Posts Tagged ‘Univesities’

UKIP’s Working Class Voters and the Tory Victories in Labour Heartlands

December 19, 2019

Robert Ford and Matthew Goodwin in their book Revolt on the Right: Explaining Support For The Radical Right in Britain (Abingdon: Routledge 2014) argue that UKIP’s brief appearance as a new political force was due to it developing strong working class support. It articulated the frustration with contemporary politics of the people left behind. These were generally older, less educated workers, marginalised through de-industrialisation and social change, particularly immigration and European integration. They write

UKIP’s revolt is a working-class phenomenon. Its support is heavily concentrated among older, blue-collar workers, with little education and few skills; groups who have been ‘left-behind’ by the economic and social transformation of Britain in recent decades and pushed to the margins as the main parties have converged to the centre ground. UKIP are not a second home for disgruntled Tories in the shires; they are a first home for angry and disaffected working-class Britons of all political backgrounds, who have lost faith in a political system that ceased to represent them long ago.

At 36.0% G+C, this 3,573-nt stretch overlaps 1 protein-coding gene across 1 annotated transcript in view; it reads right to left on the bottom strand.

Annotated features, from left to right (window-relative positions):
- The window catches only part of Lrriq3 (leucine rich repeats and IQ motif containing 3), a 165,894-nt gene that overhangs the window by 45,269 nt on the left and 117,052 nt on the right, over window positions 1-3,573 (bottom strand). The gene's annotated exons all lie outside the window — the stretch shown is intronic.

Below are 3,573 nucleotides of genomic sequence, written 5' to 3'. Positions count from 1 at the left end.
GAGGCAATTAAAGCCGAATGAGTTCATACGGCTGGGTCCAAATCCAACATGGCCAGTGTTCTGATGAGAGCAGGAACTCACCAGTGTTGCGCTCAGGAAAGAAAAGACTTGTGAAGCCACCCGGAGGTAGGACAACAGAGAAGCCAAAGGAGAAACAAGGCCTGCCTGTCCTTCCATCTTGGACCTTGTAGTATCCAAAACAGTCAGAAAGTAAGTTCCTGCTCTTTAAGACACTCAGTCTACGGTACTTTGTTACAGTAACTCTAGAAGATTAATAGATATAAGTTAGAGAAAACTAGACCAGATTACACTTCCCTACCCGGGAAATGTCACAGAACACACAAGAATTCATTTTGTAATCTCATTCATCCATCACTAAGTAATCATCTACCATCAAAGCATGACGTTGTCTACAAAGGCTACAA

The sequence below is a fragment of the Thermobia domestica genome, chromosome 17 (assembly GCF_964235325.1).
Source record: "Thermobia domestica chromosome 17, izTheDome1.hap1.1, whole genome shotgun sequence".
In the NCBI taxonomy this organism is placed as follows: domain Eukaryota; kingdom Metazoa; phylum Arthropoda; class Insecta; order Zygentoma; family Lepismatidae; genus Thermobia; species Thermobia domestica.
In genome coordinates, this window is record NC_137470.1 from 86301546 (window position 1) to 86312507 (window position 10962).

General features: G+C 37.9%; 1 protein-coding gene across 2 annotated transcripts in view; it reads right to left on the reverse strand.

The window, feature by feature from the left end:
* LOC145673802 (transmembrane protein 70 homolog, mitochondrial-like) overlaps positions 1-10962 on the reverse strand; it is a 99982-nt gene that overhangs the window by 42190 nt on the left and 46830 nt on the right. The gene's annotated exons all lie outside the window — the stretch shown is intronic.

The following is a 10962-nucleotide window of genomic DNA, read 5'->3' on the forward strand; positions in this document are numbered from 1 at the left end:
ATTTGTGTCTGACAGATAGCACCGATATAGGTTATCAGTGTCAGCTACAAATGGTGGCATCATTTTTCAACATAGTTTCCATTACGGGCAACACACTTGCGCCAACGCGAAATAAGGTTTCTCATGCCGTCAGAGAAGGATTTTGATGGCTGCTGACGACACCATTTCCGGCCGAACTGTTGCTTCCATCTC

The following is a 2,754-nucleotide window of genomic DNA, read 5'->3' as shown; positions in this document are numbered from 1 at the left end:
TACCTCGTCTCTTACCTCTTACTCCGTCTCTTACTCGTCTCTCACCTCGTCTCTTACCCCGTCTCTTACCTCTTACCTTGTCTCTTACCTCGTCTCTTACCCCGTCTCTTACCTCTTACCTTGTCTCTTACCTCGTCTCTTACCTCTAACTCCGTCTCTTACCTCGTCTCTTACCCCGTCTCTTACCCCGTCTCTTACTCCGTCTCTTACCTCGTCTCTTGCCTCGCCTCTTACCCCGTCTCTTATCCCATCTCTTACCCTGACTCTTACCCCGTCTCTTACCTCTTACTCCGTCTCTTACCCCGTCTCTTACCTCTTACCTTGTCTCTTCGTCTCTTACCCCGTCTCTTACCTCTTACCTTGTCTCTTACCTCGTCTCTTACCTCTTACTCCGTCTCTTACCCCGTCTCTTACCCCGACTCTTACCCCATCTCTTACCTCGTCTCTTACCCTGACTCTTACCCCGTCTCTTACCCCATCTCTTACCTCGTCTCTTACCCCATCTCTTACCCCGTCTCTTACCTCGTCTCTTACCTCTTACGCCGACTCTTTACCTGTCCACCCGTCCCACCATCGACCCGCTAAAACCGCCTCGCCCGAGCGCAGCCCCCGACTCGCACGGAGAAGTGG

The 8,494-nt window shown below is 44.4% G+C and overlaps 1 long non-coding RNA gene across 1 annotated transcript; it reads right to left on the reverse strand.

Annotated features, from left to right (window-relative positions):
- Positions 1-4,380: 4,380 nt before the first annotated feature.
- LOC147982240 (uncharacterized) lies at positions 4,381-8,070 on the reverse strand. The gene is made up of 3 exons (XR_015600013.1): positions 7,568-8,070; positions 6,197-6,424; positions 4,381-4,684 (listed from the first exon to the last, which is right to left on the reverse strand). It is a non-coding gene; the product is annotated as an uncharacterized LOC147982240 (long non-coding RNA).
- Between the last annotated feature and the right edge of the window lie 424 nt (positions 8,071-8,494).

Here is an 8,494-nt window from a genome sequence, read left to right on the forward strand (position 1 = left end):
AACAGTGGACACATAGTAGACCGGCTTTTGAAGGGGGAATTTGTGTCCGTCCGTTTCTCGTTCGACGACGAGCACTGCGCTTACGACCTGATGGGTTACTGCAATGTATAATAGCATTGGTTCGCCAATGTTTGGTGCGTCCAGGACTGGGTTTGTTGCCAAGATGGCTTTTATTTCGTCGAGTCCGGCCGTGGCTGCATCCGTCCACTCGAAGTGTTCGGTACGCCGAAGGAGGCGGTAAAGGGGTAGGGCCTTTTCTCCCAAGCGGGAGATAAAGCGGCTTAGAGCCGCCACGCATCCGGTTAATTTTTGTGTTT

Support for UKIP does not line up in a straightforward way with traditional notions of ‘left’ and ‘right’, but reflects a divide between a political mainstream dominated by a more financially secure and highly educated middle class, and a more insecure and precarious working class, which feels its concerns have been written out of political debate. In a sense, UKIP’s rise represents the re-emergence of class conflicts that Tony Blair’s New Labour and David Cameron’s compassionate Conservatism submerged but never resolved – conflicts that reflect basic differences in the position and prospects of citizens in different walks of life. Before the arrival of UKIP, the marginalisation of these conflicts had already produced historic changes in political behaviour. Blue-collar voters turned their backs on politics en masse, causing a collapse in electoral turn-out to record lows, and fuelling a surge in support for the extreme right BNP, making it briefly the most successful extreme right party in the history of British elections. Since 2004, Farage and his foot soldiers have channelled the same social divisions into a far more impressive electoral rebellion….